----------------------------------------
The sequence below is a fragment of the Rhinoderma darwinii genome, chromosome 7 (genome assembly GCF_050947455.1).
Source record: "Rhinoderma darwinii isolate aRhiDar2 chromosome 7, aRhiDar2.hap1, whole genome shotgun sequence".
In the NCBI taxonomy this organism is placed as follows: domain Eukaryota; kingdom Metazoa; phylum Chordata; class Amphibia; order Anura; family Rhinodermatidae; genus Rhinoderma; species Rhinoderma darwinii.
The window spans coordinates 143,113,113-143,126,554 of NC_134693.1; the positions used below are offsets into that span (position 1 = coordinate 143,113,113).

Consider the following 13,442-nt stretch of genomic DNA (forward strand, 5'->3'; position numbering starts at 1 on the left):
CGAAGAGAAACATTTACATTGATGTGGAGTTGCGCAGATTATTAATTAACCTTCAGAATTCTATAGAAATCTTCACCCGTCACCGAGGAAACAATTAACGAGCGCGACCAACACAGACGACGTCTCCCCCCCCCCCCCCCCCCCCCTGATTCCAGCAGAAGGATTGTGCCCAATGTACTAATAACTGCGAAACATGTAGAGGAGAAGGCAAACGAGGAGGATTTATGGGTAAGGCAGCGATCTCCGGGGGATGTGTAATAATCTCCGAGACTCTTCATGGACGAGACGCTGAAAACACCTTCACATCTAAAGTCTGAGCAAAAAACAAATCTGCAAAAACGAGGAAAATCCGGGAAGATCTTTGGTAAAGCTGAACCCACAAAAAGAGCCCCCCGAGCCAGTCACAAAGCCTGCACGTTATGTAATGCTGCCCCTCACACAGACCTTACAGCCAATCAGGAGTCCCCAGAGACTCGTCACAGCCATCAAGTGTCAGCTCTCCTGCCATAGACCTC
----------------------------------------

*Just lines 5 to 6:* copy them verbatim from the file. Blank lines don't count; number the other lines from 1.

Consider the following 13,442-nt stretch of genomic DNA (forward strand, 5'->3'; position numbering starts at 1 on the left):
CGAAGAGAAACATTTACATTGATGTGGAGTTGCGCAGATTATTAATTAACCTTCAGAATTCTATAGAAATCTTCACCCGTCACCGAGGAAACAATTAACGAGCGCGACCAACACAGACGACGTCTCCCCCCCCCCCCCCCCCCCCCTGATTCCAGCAGAAGGATTGTGCCCAATGTACTAATAACTGCGAAACATGTAGAGGAGAAGGCAAACGAGGAGGATTTATGGGTAAGGCAGCGATCTCCGGGGGATGTGTAATAATCTCCGAGACTCTTCATGGACGAGACGCTGAAAACACCTTCACATCTAAAGTCTGAGCAAAAAACAAATCTGCAAAAACGAGGAAAATCCGGGAAGATCTTTGGTAAAGCTGAACCCACAAAAAGAGCCCCCCGAGCCAGTCACAAAGCCTGCACGTTATGTAATGCTGCCCCTCACACAGACCTTACAGCCAATCAGGAGTCCCCAGAGACTCGTCACAGCCATCAAGTGTCAGCTCTCCTGCCATAGACCTC